R-loops form when RNA hybridizes with its template DNA generating a three-stranded structure leaving a displaced single strand non-template DNA. During transcription negative supercoiling of DNA behind the advancing RNA polymerase will facilitate the formation of R-loops by the nascent RNA as the DNA is under wound to facilitate transcription. In theory R-loops are classified into pathological and non-pathological depending on the context of its formation. R-loop which are formed normally in various physiological events like in gene regulation and at immunoglobulin class switch regions are considered non-pathological, whereas abnormally stable R-loop which leads to genomic instability are considered pathological. Although pathological R-loop formation is a rare event but once formed completely blocks transcription, mRNA export, elevates mutagenesis, and inhibits gene expression. Hence, R-loop either prevents or induces genomic instability indirectly and are potentially an endogenous source of DNA lesion. Although the existence of R-loop has been reported few decades ago, but only recently we have gained knowledge about its formation and resolution in cells due to the availability of reagents. R-loop biology has generated immense interest in past few years since it connects the important biological processes such as transcription, mRNA splicing, DNA replication, recombination and repair. In this review I will focus on the recent progress made about formation and resolution of R-loop, based on the methodologies that are currently available to study R-loop using biochemical, cell biology and molecular biology approaches.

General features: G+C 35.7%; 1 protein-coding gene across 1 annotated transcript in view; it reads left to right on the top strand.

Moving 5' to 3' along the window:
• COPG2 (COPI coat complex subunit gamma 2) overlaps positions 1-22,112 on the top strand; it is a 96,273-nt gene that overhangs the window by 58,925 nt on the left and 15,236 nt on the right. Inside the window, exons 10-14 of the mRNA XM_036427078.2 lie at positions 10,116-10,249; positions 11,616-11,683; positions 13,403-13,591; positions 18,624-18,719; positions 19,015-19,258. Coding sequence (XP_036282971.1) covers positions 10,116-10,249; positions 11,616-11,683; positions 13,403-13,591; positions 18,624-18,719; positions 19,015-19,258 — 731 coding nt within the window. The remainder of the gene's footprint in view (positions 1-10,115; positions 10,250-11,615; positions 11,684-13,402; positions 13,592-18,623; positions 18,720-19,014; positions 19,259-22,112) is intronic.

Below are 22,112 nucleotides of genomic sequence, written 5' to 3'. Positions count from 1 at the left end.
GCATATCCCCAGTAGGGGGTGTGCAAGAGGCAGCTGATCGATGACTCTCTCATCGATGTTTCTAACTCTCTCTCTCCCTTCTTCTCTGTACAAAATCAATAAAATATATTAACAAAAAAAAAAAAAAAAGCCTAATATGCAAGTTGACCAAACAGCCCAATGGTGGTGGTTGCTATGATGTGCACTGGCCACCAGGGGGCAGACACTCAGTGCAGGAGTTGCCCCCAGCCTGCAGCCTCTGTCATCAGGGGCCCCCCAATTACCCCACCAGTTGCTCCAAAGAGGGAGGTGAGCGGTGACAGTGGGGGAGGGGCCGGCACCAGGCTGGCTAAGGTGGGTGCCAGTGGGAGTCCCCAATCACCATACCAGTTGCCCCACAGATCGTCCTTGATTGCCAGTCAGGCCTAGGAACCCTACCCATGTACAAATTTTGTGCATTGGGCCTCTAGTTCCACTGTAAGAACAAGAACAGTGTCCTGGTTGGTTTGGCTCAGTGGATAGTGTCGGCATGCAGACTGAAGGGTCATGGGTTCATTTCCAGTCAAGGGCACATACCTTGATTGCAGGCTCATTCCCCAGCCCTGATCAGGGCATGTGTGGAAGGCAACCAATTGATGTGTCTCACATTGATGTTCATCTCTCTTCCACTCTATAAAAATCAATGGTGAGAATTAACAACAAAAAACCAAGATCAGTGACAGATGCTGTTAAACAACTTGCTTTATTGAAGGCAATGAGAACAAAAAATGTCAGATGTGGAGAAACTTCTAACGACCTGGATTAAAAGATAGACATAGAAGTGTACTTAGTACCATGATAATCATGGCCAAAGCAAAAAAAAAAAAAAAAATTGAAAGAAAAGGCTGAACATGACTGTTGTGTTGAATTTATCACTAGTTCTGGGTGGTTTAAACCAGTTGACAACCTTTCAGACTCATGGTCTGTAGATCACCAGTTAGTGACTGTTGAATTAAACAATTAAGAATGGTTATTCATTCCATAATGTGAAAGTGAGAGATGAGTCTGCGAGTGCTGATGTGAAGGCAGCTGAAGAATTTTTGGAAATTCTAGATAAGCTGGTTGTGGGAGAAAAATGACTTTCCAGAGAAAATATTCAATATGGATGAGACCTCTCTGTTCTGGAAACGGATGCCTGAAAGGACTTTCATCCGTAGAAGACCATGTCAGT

|Number of pages||8|
|Journal||Mutation Research - Fundamental and Molecular Mechanisms of Mutagenesis|
|Early online date||28 May 2020|
|Publication status||Published - May 2020|
- Genomic instability
- RNA-DNA immunoprecipitation
- S9.6 antibody